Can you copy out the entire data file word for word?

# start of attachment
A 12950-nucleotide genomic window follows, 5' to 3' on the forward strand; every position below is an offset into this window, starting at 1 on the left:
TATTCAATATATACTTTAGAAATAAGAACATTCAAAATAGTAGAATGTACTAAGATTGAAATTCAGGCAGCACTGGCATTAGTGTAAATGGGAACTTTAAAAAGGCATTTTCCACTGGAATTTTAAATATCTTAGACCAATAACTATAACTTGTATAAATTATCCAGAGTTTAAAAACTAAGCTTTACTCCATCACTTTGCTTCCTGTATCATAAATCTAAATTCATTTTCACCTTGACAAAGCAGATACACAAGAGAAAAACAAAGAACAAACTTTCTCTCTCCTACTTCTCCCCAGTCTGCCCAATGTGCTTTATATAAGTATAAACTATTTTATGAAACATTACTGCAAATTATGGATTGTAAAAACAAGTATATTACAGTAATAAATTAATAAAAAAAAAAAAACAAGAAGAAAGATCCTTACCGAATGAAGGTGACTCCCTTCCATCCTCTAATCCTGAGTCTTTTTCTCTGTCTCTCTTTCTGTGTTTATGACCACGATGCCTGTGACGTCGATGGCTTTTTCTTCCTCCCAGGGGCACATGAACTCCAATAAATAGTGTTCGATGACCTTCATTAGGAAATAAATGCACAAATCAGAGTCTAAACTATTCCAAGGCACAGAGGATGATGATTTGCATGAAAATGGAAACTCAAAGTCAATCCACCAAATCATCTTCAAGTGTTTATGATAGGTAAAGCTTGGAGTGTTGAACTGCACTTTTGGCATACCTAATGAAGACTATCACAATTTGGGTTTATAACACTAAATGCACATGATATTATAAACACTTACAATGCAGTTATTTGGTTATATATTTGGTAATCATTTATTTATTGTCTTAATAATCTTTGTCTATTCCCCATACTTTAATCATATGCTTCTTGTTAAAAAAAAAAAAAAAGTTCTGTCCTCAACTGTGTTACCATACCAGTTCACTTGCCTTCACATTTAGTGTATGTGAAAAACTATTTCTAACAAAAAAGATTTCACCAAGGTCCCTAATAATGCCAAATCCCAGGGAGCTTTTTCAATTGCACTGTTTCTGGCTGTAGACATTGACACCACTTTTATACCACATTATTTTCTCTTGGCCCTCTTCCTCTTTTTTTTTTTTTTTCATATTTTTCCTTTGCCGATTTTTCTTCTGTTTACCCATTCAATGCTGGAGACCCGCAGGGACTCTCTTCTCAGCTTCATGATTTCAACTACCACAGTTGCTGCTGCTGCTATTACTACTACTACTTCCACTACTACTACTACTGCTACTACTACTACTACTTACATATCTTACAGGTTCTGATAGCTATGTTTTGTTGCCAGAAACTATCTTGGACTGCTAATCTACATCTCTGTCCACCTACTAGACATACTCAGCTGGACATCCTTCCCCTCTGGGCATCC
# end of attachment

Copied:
A 12950-nucleotide genomic window follows, 5' to 3' on the forward strand; every position below is an offset into this window, starting at 1 on the left:
TATTCAATATATACTTTAGAAATAAGAACATTCAAAATAGTAGAATGTACTAAGATTGAAATTCAGGCAGCACTGGCATTAGTGTAAATGGGAACTTTAAAAAGGCATTTTCCACTGGAATTTTAAATATCTTAGACCAATAACTATAACTTGTATAAATTATCCAGAGTTTAAAAACTAAGCTTTACTCCATCACTTTGCTTCCTGTATCATAAATCTAAATTCATTTTCACCTTGACAAAGCAGATACACAAGAGAAAAACAAAGAACAAACTTTCTCTCTCCTACTTCTCCCCAGTCTGCCCAATGTGCTTTATATAAGTATAAACTATTTTATGAAACATTACTGCAAATTATGGATTGTAAAAACAAGTATATTACAGTAATAAATTAATAAAAAAAAAAAAACAAGAAGAAAGATCCTTACCGAATGAAGGTGACTCCCTTCCATCCTCTAATCCTGAGTCTTTTTCTCTGTCTCTCTTTCTGTGTTTATGACCACGATGCCTGTGACGTCGATGGCTTTTTCTTCCTCCCAGGGGCACATGAACTCCAATAAATAGTGTTCGATGACCTTCATTAGGAAATAAATGCACAAATCAGAGTCTAAACTATTCCAAGGCACAGAGGATGATGATTTGCATGAAAATGGAAACTCAAAGTCAATCCACCAAATCATCTTCAAGTGTTTATGATAGGTAAAGCTTGGAGTGTTGAACTGCACTTTTGGCATACCTAATGAAGACTATCACAATTTGGGTTTATAACACTAAATGCACATGATATTATAAACACTTACAATGCAGTTATTTGGTTATATATTTGGTAATCATTTATTTATTGTCTTAATAATCTTTGTCTATTCCCCATACTTTAATCATATGCTTCTTGTTAAAAAAAAAAAAAAAGTTCTGTCCTCAACTGTGTTACCATACCAGTTCACTTGCCTTCACATTTAGTGTATGTGAAAAACTATTTCTAACAAAAAAGATTTCACCAAGGTCCCTAATAATGCCAAATCCCAGGGAGCTTTTTCAATTGCACTGTTTCTGGCTGTAGACATTGACACCACTTTTATACCACATTATTTTCTCTTGGCCCTCTTCCTCTTTTTTTTTTTTTTTCATATTTTTCCTTTGCCGATTTTTCTTCTGTTTACCCATTCAATGCTGGAGACCCGCAGGGACTCTCTTCTCAGCTTCATGATTTCAACTACCACAGTTGCTGCTGCTGCTATTACTACTACTACTTCCACTACTACTACTACTGCTACTACTACTACTACTTACATATCTTACAGGTTCTGATAGCTATGTTTTGTTGCCAGAAACTATCTTGGACTGCTAATCTACATCTCTGTCCACCTACTAGACATACTCAGCTGGACATCCTTCCCCTCTGGGCATCC